An Open Invitation
Superintendents and the National Catholic Educational Association respond to “Reinventing Catholic Schools,” by Charles Zech (8/29).
Charles Zech fails to mention the incredible work being done in Catholic schools across the country today. As the superintendents of Catholic schools and the head of the National Catholic Educational Association, we work each and every day in schools that look nothing like what the author describes.
Professor Zech writes, “It is no longer good stewardship on the part of Catholic dioceses and parishes to continue supporting the old model of Catholic parochial schools.” This implies that those dedicated servants who sacrifice and work daily in these institutions, along with students and families, are wasting church resources. We see funds spent on Catholic schools as an investment in children and the future of the church. The idea of stewardship is to return with increase to the Lord, and research consistently demonstrates that graduates of Catholic schools are among the most academically prepared, generous and civically engaged.
Professor Zech writes that “over time the Catholic population has migrated to the suburbs and increasingly to the South and West…. But the parishes and parochial school buildings still tend to be located in urban areas in the Northeast and Midwest.” In fact, there are already many thriving Catholic schools and parishes in the South and West. Their growth is driven by young, mostly immigrant families who desire a Catholic school education. To give up on these vital institutions would be akin to eliminating Catholic schools in the Northeast 100 years ago, when they provided the foundation that allowed Irish, Italian, Polish and other immigrant populations to work their way up in American society. The same work, with the same goal, continues today.
The true story of Catholic schools in the United States is their continued success, despite difficulties, and their ability to overcome challenges. Catholic schools continue to outperform public and private schools and do a particularly effective job with low-income, minority students. Professor Zech writes that “many urban parochial schools find themselves serving a population that struggles to afford parochial school tuition. Many of these students are not Catholic.” This indicates a lack of understanding of Catholic schools, especially in the West, where the urban population is largely Catholic. Shuttering schools that serve low-income populations contradicts our vital mission to provide a “preferential option for the poor.” Affordability of our schools is a substantial challenge, even while our schools attempt to maintain a relatively low cost of tuition. The momentum of the school choice movement has greatly assisted our families; to date, 27 states and the District of Columbia have some form of parental choice program, and the trend is toward greater levels of public funding support.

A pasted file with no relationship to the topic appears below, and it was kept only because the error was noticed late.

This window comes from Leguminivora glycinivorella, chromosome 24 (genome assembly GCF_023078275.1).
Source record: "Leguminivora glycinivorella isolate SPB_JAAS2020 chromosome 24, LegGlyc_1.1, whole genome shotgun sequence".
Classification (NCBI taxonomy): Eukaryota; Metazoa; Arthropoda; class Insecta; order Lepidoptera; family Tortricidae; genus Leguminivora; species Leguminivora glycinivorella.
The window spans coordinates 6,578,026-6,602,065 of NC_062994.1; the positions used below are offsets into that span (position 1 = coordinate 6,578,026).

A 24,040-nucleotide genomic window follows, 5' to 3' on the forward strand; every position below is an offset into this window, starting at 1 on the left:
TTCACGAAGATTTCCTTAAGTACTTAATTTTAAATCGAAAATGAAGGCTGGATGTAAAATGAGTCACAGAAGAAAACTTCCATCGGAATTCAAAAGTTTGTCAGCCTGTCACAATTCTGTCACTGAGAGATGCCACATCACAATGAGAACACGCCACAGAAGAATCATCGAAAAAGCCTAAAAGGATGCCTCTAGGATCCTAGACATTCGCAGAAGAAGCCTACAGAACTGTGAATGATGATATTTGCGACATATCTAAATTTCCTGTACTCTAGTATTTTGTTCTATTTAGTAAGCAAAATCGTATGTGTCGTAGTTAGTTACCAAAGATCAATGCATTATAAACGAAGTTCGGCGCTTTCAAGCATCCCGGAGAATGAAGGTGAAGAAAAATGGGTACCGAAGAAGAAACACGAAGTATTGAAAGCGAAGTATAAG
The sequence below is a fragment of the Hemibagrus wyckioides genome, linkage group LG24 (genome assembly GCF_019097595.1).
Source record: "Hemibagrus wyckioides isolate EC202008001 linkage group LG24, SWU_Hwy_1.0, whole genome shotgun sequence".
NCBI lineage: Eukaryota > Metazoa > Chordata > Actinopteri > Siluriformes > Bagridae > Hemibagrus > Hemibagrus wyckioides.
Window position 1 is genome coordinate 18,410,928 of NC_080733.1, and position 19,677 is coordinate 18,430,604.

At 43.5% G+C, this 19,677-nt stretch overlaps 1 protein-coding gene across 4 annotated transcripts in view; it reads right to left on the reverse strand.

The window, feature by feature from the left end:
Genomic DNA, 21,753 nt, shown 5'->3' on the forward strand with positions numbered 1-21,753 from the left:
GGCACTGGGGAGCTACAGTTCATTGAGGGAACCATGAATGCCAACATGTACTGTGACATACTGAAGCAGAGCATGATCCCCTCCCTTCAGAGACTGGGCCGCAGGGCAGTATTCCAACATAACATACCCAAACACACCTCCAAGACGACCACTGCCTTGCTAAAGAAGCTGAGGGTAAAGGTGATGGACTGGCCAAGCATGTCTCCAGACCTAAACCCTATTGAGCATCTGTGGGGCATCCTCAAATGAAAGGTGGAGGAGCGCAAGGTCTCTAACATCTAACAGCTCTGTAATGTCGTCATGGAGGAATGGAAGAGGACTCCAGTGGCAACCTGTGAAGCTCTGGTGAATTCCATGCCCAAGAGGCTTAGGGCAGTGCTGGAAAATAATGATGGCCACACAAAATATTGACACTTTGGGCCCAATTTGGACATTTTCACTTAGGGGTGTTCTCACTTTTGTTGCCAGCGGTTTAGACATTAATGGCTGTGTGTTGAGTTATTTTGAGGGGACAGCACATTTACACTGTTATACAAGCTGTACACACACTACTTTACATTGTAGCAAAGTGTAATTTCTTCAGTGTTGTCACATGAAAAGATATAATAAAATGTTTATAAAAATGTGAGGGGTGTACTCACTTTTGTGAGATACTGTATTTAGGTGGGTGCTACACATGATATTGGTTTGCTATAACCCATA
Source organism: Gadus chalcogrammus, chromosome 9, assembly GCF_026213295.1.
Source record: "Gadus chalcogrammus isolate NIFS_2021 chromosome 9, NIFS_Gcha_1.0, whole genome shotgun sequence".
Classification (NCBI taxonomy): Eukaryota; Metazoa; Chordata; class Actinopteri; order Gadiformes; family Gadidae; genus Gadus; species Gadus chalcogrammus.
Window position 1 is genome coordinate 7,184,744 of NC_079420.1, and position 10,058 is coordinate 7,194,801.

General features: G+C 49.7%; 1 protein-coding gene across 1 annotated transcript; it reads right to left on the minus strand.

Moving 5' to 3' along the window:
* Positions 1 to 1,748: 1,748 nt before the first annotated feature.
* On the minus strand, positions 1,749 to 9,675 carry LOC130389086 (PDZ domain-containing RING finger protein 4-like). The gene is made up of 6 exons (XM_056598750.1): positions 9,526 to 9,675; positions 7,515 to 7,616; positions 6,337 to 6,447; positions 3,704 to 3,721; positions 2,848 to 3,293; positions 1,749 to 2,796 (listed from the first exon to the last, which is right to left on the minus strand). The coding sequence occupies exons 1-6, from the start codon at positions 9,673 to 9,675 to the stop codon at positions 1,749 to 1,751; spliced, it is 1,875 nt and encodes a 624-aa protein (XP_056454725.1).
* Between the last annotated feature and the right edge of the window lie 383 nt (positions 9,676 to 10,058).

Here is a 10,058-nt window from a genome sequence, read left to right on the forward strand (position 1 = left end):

To further provide assistance to those low-income families, there are tremendous philanthropic support and great partnerships, from the Catholic Education Foundation in Los Angeles to the Catholic School Foundation in Boston and so many more. The value of our schools is perhaps most evident in weekly giving from our Catholic parishioners, many of whom do not have school-age children of their own, who give selflessly to their local parishes knowing that they are supporting Catholic school education, which brings life and vitality to our parishes.
If, as Professor Zech states, the issue of a lack of Catholic giving is such a significant limitation, we should focus on that cause rather than the effect of reduced funds for ministries. Catholic schools are a ministry and continue to be one of the church’s most effective instruments for passing on the faith from one generation to the next.
That might be the best argument against what Professor Zech proposes. Converting Catholic schools, which infuse the faith throughout the curriculum and the school day, to charter schools would change the essential character of the institutions. There is no such thing as a Catholic charter school. Surely, public charter schools try to mimic Catholic schools with character education and uniforms, but there is not a character education program or a values-based curriculum that compares to teaching the faith. If Catholic schools disappear in great numbers, parishes will not be far behind.